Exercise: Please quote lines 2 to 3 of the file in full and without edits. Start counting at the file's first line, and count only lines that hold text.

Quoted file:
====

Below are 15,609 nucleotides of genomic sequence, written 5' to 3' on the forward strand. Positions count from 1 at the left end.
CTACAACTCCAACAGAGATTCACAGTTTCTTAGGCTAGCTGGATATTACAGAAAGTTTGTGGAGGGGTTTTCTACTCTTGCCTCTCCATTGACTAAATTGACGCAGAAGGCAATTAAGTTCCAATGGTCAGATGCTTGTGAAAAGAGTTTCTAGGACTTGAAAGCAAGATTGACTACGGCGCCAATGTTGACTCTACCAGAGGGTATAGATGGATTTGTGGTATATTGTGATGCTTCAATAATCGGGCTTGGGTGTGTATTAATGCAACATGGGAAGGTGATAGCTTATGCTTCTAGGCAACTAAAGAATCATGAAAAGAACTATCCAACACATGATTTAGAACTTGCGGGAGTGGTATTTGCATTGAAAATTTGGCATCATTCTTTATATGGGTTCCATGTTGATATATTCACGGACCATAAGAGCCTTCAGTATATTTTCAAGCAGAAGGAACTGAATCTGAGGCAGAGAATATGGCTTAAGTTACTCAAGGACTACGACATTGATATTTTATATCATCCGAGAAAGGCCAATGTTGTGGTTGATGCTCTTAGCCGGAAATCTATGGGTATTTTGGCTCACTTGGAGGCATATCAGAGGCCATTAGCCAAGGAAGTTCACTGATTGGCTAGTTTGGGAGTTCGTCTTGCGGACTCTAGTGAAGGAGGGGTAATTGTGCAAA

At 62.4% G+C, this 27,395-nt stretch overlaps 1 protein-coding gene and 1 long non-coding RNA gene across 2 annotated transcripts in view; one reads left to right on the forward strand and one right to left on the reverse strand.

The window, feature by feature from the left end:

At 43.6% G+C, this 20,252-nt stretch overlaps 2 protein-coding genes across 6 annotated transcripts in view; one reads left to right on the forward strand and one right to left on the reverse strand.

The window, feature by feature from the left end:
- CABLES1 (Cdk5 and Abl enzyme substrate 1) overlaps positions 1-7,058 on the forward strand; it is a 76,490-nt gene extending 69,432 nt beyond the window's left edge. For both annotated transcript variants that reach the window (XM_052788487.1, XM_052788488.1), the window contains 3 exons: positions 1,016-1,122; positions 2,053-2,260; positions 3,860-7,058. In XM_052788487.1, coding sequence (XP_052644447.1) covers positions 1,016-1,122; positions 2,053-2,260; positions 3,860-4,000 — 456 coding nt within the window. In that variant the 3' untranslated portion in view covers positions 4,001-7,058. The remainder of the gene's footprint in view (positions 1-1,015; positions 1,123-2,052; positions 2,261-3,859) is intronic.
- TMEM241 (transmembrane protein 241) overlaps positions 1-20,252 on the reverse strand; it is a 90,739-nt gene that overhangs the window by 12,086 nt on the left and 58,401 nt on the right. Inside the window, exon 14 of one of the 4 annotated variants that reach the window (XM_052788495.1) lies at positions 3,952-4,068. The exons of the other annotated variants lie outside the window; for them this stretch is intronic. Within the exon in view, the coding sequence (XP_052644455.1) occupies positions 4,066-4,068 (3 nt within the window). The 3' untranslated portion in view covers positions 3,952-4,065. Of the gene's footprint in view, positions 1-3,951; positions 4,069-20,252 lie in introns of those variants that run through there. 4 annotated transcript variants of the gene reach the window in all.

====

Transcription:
CTACAACTCCAACAGAGATTCACAGTTTCTTAGGCTAGCTGGATATTACAGAAAGTTTGTGGAGGGGTTTTCTACTCTTGCCTCTCCATTGACTAAATTGACGCAGAAGGCAATTAAGTTCCAATGGTCAGATGCTTGTGAAAAGAGTTTCTAGGACTTGAAAGCAAGATTGACTACGGCGCCAATGTTGACTCTACCAGAGGGTATAGATGGATTTGTGGTATATTGTGATGCTTCAATAATCGGGCTTGGGTGTGTATTAATGCAACATGGGAAGGTGATAGCTTATGCTTCTAGGCAACTAAAGAATCATGAAAAGAACTATCCAACACATGATTTAGAACTTGCGGGAGTGGTATTTGCATTGAAAATTTGGCATCATTCTTTATATGGGTTCCATGTTGATATATTCACGGACCATAAGAGCCTTCAGTATATTTTCAAGCAGAAGGAACTGAATCTGAGGCAGAGAATATGGCTTAAGTTACTCAAGGACTACGACATTGATATTTTATATCATCCGAGAAAGGCCAATGTTGTGGTTGATGCTCTTAGCCGGAAATCTATGGGTATTTTGGCTCACTTGGAGGCATATCAGAGGCCATTAGCCAAGGAAGTTCACTGATTGGCTAGTTTGGGAGTTCGTCTTGCGGACTCTAGTGAAGGAGGGGTAATTGTGCAAA

At 62.4% G+C, this 27,395-nt stretch overlaps 1 protein-coding gene and 1 long non-coding RNA gene across 2 annotated transcripts in view; one reads left to right on the forward strand and one right to left on the reverse strand.